GENEVA - A $1.9 billion plan to help rebuild the lives of almost 9 million former and current Afghan refugees gained international backing Thursday, as officials prepare for the impending U.S. withdrawal from Afghanistan.
Officials from Afghanistan, Pakistan, Iran, Switzerland and the United Nations appeared at a conference in Geneva to tout the plan, which will initially focus on providing schools and jobs and meeting other basic needs for the 5.7 million Afghans who have returned to their homeland.
The meeting was not a donor conference, however, and officials acknowledged that raising the funds will take some effort.
"We have identified 48 sites in Afghanistan as the priority sites where we can help with the returned refugees, providing them with basic needs, health, employment," said Jamaher Anwary, Afghanistan's minister of refugees and repatriation. "It depends on the support of the international community."
The two-day conference, co-hosted by the U.N. refugee agency and Switzerland this week, was held as the United States winds down its presence in Afghanistan, and Afghans worry about what happens when American and other NATO troops turn security over to the Afghan army and police.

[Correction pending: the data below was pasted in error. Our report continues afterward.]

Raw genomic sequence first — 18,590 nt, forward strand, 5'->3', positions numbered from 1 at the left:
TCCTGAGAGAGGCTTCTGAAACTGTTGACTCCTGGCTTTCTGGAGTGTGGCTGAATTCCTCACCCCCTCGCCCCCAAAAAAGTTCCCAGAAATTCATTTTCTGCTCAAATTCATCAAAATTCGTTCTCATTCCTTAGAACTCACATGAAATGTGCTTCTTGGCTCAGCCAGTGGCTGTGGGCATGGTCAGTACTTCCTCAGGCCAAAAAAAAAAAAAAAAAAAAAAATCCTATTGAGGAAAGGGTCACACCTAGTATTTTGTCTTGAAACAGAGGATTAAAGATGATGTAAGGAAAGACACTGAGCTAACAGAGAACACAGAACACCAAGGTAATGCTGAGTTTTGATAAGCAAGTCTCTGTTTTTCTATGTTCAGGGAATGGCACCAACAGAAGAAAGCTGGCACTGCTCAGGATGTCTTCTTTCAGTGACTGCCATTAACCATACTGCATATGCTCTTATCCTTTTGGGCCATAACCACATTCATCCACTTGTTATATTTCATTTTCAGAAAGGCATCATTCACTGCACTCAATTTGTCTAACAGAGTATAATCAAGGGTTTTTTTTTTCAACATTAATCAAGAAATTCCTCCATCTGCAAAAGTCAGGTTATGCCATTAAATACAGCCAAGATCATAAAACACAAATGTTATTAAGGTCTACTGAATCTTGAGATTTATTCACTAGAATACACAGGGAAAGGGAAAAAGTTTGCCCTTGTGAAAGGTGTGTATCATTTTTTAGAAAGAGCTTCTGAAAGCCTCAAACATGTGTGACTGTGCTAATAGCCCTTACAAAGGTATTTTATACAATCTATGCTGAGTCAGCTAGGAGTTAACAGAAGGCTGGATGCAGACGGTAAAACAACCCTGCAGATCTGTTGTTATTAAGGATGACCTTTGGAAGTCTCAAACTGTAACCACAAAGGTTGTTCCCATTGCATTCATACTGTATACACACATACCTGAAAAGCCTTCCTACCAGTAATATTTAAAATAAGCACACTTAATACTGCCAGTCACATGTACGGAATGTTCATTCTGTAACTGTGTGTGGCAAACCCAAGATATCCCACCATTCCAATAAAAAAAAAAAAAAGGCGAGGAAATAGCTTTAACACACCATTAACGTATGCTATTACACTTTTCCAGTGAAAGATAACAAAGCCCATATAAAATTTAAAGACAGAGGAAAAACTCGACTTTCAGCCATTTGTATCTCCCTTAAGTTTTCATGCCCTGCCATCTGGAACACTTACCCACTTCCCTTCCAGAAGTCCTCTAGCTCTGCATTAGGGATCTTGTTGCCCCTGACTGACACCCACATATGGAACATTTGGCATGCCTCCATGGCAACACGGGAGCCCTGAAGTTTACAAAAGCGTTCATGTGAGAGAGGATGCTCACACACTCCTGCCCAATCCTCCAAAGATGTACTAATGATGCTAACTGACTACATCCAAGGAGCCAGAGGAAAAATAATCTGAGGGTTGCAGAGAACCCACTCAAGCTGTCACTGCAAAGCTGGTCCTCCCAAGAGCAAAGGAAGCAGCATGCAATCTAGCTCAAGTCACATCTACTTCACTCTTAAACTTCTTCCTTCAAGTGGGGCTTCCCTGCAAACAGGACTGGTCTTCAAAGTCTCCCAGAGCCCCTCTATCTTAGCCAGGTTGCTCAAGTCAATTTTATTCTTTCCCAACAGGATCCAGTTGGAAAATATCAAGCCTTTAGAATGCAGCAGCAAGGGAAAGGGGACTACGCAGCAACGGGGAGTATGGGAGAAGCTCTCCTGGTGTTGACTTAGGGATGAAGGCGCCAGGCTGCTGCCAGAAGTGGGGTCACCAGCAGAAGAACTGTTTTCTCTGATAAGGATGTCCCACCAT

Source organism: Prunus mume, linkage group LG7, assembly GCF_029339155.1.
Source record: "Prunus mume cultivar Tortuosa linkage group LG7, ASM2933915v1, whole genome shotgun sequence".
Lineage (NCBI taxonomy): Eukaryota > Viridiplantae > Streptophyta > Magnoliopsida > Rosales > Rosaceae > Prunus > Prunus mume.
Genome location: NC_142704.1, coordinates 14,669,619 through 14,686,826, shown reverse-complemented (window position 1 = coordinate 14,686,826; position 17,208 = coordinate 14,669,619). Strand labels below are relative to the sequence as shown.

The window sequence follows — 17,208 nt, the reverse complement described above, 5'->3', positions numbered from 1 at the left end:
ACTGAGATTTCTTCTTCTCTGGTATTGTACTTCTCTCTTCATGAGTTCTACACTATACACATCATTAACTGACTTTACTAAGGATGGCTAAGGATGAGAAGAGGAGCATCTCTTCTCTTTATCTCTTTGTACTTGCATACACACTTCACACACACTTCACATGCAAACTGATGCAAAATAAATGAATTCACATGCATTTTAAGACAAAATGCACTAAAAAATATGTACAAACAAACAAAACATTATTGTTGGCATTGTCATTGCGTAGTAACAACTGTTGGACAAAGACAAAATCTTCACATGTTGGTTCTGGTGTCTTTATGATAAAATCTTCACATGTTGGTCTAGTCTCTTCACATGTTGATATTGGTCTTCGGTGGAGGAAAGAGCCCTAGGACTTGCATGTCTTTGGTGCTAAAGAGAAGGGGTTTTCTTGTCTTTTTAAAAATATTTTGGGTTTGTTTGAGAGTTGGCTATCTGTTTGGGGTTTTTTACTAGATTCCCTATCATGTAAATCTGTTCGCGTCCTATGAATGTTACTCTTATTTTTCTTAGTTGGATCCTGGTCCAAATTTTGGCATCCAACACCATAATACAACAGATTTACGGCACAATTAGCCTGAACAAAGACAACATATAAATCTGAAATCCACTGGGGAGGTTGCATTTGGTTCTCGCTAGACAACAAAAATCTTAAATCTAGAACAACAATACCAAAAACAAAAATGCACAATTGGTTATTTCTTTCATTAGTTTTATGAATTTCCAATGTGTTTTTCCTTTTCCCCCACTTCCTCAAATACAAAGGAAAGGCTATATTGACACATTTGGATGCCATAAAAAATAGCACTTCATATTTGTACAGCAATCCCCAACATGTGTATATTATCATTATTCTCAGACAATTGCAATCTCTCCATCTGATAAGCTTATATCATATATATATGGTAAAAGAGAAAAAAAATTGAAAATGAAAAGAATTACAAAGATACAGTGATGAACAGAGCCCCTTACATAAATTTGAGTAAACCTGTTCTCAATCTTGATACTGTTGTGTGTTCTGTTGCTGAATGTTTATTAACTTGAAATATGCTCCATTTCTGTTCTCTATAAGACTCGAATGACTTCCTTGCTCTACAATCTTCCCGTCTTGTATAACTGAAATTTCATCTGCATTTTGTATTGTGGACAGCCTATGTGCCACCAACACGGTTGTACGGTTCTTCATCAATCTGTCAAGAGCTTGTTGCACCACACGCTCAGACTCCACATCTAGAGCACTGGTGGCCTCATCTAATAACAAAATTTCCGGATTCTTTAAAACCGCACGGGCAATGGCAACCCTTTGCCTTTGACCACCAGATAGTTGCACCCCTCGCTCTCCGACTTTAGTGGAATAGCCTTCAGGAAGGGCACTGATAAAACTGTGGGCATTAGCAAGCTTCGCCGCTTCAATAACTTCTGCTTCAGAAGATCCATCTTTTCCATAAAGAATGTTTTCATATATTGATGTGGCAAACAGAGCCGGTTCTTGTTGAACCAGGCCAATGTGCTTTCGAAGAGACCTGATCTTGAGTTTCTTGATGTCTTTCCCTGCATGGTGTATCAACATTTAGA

Tens of thousands of Afghans each year have been crossing their nation's border in both directions — returning home, or fleeing to seek asylum abroad. Many Afghans have turned to a thriving human smuggling industry to get themselves or their relatives out of the country.
After the 2001 U.S.-led military intervention that toppled the Taliban, some 5.7 million Afghan refugees returned home to Afghanistan from Pakistan and Iran — roughly 25 per cent of the country's total population.
The vast majority of those came back in the first five years, but the numbers have since dwindled, according to the U.N. High Commissioner for Refugees.
Afghans topped the list of asylum claimants to the world's richest countries in 2011, according to the U.N. refugee agency. More than 35,700 Afghans asked for asylum last year, a one-third increase compared to 2010.
Some 2 million Afghans remain in Pakistan, and 1 million in Iran, and the plan also is intended to help resettle those who wish to return home.
In Pakistan, about half of the Afghan refugees were born outside of Afghanistan and have no property to return to there. But in Iran, economic challenges have led many Afghans to try to return home.
Shaukat Ullah, Pakistan's minister for states and frontier regions, said his nation aims to voluntarily resettle all Afghans in Pakistan to their homeland by the end of this year. He declined to elaborate on what might happen once the deadline passes.
"We should consider this conference as a starting point of an international consensus for an orderly and safe, voluntary repatriation of Afghan refugees," he said.